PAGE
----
The judge in poetry for the 2009 Oregon Book Awards was Matthea Harvey. Matthea Harvey is the author of Sad Little Breathing Machine and Pity the Bathtub Its Forced Embrace of the Human Form. Her third book of poems, Modern Life, was a finalist for the National Book Critics Circle Award and a New York Times Notable Book.
Here are her comments on this year's finalists:
Matthew Dickman for All-American Poem:
Matthew Dickman’s All-American Poem, is a terrific book, crammed with odes, incantations, riffs, elegies and hybrids of them all. The voice in these poems moves between registers of emotion as if there were no divisions at all, mixing anecdote, fact and speculation and somehow making these wide-ranging poems cohere. Some of the magic is in the specifics, in Dickman’s delight in detail: “I see how we are with each other. / I see how we act. It’s not the world / with its ten zillion things we should be grasping, / but the sincerity of penguins, the mess we made of the roses.” Some of it may be the intimacy one feels listening in on the mind in “V,” where the speaker sees a girl wearing a t-shirt “that says / TALK NERDY TO ME,” and
follows with fifty lines of thinking about how best to do just that. These poems are brash, exuberant, and utterly memorable.
Alicia Cohen for Debts and Obligations:
Alicia Cohen’s Debts and Obligations is an innovative and innervating
book. After reading it, you feel like you have formed new neural
connections (or perhaps re-formed ancient ones) regarding modern
humans and the natural world. In the poem “Second Lithuanian Bear
Boy,” Cohen starts by pointing to the cellular similarities shared by
animals and humans “first there were single cells / then
complexities” and concludes with a historical list of children raised
by animals: “lost Lobo Girl of Devil’s River / Third Sultanpur Wolf-
Boy / Ape-Child of Tehran.” In another poem, “Vacation,” the world
itself becomes human: “the thin skin covering a spinning globe /
everything is / hot at its core.” And in a poem, titled “Le Bateau
Ivre” (after Rimbaud’s poem written in the voice of a drunken boat), there is a moment of self-consciousness, “he awoke when I quote quote quoted him” which is part irony, part acknowledgement of influence and —because of what comes before and after—also the song of a strange new bird.
Endi Bogue Hartigan for One Sun Storm:
Endi Bogue Hartigan’s One Sun Storm is a book of eruptions,
avalanches, exaggeration and imagination. There is a sense of quiet
and sometimes deadpan observation in these poems, which is all the
more striking because what is observed often quickly undercut and
questioned. The tigers in “Tiger Entries” are there, not there, then
through not being there, there again: “I said I want to encompass
tigers, I’ll encompass tigers. But still there were no tigers and I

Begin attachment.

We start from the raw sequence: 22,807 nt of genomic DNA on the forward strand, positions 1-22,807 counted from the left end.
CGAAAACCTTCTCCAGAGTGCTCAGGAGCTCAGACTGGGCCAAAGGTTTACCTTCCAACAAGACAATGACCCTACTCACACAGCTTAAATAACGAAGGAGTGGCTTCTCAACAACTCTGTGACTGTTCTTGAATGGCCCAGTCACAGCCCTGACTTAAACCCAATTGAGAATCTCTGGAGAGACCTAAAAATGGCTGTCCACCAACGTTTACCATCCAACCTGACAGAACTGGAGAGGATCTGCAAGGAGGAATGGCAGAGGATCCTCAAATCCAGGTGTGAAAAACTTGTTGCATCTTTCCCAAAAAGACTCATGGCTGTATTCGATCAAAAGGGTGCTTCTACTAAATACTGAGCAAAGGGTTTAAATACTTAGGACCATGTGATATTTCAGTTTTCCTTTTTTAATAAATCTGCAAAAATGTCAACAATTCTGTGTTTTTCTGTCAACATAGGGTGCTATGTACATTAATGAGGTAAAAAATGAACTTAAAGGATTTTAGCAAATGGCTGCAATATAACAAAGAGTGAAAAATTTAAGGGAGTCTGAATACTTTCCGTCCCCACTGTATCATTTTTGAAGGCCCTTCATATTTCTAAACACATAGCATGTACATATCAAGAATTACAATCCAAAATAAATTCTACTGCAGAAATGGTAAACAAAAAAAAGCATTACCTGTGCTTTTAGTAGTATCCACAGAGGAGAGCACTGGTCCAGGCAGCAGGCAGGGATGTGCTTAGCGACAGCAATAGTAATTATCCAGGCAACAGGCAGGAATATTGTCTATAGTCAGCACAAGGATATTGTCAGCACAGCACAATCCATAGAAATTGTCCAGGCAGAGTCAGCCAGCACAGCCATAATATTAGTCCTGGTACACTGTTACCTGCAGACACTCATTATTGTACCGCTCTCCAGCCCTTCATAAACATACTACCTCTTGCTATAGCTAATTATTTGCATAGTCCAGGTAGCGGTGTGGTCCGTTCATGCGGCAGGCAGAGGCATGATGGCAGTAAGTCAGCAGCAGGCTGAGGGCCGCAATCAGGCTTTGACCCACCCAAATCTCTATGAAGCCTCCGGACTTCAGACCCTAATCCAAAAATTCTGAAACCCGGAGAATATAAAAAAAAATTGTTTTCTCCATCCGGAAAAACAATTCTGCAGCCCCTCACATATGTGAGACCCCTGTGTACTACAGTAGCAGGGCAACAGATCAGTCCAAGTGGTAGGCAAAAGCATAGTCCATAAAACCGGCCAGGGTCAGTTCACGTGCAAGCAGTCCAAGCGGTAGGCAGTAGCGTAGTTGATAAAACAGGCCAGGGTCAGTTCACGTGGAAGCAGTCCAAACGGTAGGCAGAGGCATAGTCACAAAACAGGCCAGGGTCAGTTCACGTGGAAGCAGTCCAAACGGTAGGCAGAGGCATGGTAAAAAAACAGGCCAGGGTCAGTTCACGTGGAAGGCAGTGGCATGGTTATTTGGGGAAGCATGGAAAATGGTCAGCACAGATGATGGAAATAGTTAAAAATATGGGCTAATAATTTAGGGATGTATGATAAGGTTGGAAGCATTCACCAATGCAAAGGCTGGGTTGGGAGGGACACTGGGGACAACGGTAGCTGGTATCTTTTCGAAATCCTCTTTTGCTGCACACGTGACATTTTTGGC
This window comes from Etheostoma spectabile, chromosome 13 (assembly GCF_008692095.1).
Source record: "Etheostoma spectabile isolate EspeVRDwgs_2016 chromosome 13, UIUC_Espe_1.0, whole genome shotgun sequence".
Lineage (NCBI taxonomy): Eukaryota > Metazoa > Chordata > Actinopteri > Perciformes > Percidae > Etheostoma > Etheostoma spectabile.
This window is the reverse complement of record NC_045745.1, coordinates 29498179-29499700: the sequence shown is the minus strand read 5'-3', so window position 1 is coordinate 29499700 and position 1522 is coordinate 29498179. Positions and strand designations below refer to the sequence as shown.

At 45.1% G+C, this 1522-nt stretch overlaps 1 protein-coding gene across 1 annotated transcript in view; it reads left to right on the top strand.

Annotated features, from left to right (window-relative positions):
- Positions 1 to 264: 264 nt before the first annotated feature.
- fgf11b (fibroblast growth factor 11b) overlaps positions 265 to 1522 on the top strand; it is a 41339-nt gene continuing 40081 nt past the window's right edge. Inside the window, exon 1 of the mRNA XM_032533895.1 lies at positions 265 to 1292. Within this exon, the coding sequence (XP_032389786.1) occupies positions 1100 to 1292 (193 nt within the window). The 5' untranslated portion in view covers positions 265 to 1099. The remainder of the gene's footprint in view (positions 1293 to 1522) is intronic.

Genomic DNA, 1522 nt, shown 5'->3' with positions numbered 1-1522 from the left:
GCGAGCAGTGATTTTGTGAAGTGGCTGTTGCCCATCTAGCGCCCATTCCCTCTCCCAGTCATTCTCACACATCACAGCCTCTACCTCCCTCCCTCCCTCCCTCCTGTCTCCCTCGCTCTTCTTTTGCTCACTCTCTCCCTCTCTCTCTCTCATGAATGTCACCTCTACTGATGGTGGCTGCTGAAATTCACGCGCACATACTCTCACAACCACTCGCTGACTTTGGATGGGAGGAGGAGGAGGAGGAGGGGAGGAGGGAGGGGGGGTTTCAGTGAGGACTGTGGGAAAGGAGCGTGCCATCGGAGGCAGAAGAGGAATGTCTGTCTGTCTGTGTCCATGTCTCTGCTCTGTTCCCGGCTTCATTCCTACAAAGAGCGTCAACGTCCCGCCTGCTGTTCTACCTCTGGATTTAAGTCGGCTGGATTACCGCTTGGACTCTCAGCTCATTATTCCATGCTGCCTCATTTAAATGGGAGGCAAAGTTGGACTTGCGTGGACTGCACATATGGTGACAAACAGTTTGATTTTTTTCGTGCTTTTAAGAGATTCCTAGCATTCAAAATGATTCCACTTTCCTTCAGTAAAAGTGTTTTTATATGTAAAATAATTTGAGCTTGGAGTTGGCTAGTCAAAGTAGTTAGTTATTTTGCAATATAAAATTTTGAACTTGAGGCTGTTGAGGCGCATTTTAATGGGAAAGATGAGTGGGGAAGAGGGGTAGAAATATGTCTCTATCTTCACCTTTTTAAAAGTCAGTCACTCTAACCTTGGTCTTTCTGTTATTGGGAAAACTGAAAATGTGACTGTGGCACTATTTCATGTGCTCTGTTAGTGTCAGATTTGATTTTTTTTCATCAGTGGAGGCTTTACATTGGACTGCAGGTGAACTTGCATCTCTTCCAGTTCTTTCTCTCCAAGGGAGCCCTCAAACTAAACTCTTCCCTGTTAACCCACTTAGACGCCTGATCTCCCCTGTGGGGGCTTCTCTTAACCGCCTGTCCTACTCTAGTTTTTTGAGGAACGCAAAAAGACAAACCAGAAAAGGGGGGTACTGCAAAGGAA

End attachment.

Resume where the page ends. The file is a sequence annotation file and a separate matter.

gave up, thought here is a world without tigers, and I walked through
the field without tigers and because there were no tigers, I knew
tigers.” Hartigan frequently employs syntactic repetition and
listing, as if she were laying out Tarot Cards and refusing to
interpret them for us. The Tabor Diary, a series of haiku, has a
similarly light touch: “Diaries burning / will always be diaries /
Fine soot in the smoke” and “I might as well say / I’ve lived beneath
ten chimneys / in total, one moon.”
Andrew Michael Roberts for something has to happen next:
Andrew Michael Robert’s book something has to happen next, is full of surprises. Things do happen in these small, imagistic poems.Roberts writes to people, places and objects—and his work gains great energy in these addresses. There is an assumed intimacy with the world (in a poem about the quark, he calls it a “little tramp”). There are moments of hilarity, for example the entirety of the poem, “safe shower,” reads “my cap is / a condom // stretched over my head. // we’re ready / she // in her snorkel / and pink // water-wings,” but also mysterious lyrics and plaintive love poems. These poems often begin in or lean heavily on their titles. This makes the slide of the logic of these slight lyrics even more effectively and delightfully slippery.
Crystal Williams for Troubled Tongues:
In Troubled Tongues, Crystal Williams makes abstractions concrete and therefore, somehow both more possible to comprehend and manipulate, as well as more mysterious. Beauty becomes a woman who makes everyone else feel ordinary. Happiness is a girl who “was a little cockeyed & her dress was a peculiar yellow & when she laughed, she sounded, well, something like to a donkey.” In Williams’ poems, phrases such as “God Don’t Like Ugly” and “Crazy as a Road Lizard” become the names of people who are then defined and trapped by those names. In “Telegram,” the retired Gods write home: “Hades retired to Arizona, works part-time at a Krispy Kreme. Stop. / Eurydice wears heavy-duty bras. Stop. / All have wisely avoided Florida / & want you to know they are fine.” In “Race Card,” the poet imagines this idea of “playing the race card” as a literal thing: “Dear Mr. Burke, As you might remember from our conversation, my mom gave me this Race Card (enclosed as per your request) at the beginning of the year because my college said that every freshman needed one. But I never needed mine.” Williams uses the full palette of the emotions in this book— utilizing every color between anger and love and the result is a troubling and moving experience.